The Wire AUGUST 1997 - by Matt Ffytche


There's a joke in Eno's publicity quotes for his three year project The Drop. The disc, he claims, "consolidates my position as the Cecil B De Mille of the modern LP, the Cecil Rhodes of ambience,m the Cecil Taylor of the synthesizer." The joke is that most of Eno's 'new music' projects, from Ambient in the '70s to current experiments with Generative Music software, have been intentionally unspectacular, non-powerful, anti-confrontational.

Of The Drop's seventeen tracks, the first sixteen are mostly two minute colour swatches the recall David Toop's descriptions of nightlife on Alpha Mercurius: "digitised Tru Life clubs with their post-sentient karaoke." What if, alongside the history of jazz and pop, there was an alternative synthetic history of music designed precisely not to grab your attention? Think of a hologram of Gary Numan expounding Messiaen's colour theories in a Buddhist temple. Synth melodies hover between Erik Satie and Bill Frisell, the notes hanging in the air like soap bubbles. Harmonically disconfigured scales drift vaguely along, now evoking zen-like koto, now a pallid tonality, now karaoke. Pop and jazz are there impressionistically, but in a dimensionless, non-stick way. MC Organ has a definite bass popping swing, but without any punch, and beneath a synth line like a perfumed blanket. Boom Cubist could have a dub feel if the on-the-one beat wasn't just a hollow 'chock'. Elsewhere there's funk without the funk; suspense without drama; nostalgia without memories. An enervation sampler.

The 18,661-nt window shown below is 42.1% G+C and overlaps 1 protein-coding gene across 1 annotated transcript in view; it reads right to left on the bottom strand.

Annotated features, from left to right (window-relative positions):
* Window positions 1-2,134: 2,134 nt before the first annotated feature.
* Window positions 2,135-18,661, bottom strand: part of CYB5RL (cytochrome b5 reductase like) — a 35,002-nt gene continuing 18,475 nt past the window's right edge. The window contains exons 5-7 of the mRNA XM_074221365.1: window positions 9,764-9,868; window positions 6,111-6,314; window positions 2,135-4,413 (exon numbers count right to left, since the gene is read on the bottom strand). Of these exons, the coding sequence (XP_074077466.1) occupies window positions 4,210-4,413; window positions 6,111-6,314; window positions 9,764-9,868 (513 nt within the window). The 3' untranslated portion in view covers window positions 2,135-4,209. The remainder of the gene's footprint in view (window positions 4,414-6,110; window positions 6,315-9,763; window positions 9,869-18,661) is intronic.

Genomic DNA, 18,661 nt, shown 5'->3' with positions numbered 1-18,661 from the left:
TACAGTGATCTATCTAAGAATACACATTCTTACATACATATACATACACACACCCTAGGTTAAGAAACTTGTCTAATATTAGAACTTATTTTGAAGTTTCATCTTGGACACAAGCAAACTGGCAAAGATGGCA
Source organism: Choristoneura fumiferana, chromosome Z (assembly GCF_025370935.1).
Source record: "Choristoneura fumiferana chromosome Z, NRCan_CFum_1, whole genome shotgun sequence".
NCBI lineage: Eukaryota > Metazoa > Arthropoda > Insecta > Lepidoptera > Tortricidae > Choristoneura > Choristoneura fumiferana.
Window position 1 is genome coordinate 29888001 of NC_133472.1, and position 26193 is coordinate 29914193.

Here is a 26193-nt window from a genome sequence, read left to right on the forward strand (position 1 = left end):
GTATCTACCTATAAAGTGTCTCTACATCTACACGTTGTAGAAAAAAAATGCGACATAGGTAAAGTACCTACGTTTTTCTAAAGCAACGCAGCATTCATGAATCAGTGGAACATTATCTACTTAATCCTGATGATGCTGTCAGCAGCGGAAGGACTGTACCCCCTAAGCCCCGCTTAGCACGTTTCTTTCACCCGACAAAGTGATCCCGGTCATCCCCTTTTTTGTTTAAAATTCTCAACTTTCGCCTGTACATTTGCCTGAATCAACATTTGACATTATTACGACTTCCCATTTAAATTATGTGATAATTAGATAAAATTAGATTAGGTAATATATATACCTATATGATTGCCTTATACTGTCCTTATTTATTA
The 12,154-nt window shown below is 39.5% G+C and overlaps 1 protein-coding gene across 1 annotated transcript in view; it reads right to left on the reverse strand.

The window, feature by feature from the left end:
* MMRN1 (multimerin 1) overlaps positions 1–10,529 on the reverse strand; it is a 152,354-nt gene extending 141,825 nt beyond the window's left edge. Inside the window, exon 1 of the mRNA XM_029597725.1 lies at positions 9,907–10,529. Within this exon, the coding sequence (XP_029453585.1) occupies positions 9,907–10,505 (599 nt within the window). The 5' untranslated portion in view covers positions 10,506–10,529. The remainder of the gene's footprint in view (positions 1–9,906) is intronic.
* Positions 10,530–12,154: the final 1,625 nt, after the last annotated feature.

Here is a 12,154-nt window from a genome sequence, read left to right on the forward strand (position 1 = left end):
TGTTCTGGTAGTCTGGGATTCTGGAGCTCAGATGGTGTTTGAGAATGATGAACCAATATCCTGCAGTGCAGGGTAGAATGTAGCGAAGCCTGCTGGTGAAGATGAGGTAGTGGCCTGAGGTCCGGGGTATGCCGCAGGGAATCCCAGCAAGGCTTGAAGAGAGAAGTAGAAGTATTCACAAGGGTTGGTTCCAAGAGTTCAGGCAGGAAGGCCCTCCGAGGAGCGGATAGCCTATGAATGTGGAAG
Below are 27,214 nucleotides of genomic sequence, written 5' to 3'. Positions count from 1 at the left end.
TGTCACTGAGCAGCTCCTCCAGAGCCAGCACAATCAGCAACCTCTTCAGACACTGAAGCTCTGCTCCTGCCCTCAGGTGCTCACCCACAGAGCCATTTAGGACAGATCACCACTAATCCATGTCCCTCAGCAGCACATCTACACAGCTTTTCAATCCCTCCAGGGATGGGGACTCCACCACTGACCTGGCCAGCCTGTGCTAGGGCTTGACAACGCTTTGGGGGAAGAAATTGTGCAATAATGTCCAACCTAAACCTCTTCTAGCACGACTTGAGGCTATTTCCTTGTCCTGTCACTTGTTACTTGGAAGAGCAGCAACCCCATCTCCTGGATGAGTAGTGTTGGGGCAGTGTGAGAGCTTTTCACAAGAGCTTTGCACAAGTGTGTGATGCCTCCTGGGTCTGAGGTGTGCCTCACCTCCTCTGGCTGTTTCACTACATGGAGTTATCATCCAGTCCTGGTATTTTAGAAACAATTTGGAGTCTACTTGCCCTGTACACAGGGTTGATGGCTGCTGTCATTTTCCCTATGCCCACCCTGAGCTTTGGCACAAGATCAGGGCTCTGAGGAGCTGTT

To bond with music where gestures are purged of instinct and as soft as cotton wool, you need to in habit a space cleared of humdrum pressures. "It's often been painters and writers - people who use music while they work and want to make for themselves a conducive environment - who've first enjoyed and encouraged this work," he wrote in a piece and Ambient in '96. Eno's experiments with repetition and artificial eternity conjure up the work of Andy Warhol, but where Warhol had one fott in trash culture, Eno seems to exit from a world of solid objects into one of tints and perfumes. His last album, Neroli, is systems music masquerading as aromatherapy, while 1975's Discreet Music is a favourite in maternity hospitals.

That's Eno paradox as an innovator. For all the McLuhanesque electricity of his ideas, his projects have a built-in anti-disturbance factor - cutting edge in an edgeless way. The Drop's last track, Iced World, is over thirty minutes long and perfectly captures an air of unchanging expectancy, a soundtrack for a moment cut off from movement. Satie is on the piano over looped chords, sugary but trembling, and a soft, inscrutable double nudge on the bass. It's like a trapped moment of poise from Can's Future Days, only with Liebezeit's drumming replaced by an executive toy. There's quiet here, but only as a tonal component, a sweetly frozen uncertainty. Hence the overtones of melancholy and emptiness. For the person who has everything: a charm against remembering something else. Which reminds me of a dream Eno recounts in A Year With Swollen Appendices: "I dreamed I was erasing my past in Photoshop, but it turned out that I was using the 'clone tool' - so instead of erasing I was just copying chunks of the past into the future." In The Wire 161, Eno made a heartfelt pitch for musicians creating a world that they wanted to inhabit, and that sense of life flooding over the edges of the recording and out to the listener. The Drop is different and faintly intriguing, but its echoes of vitality, trapped in the delicate indifference of the shopping mall, couldn't be further from this ideal.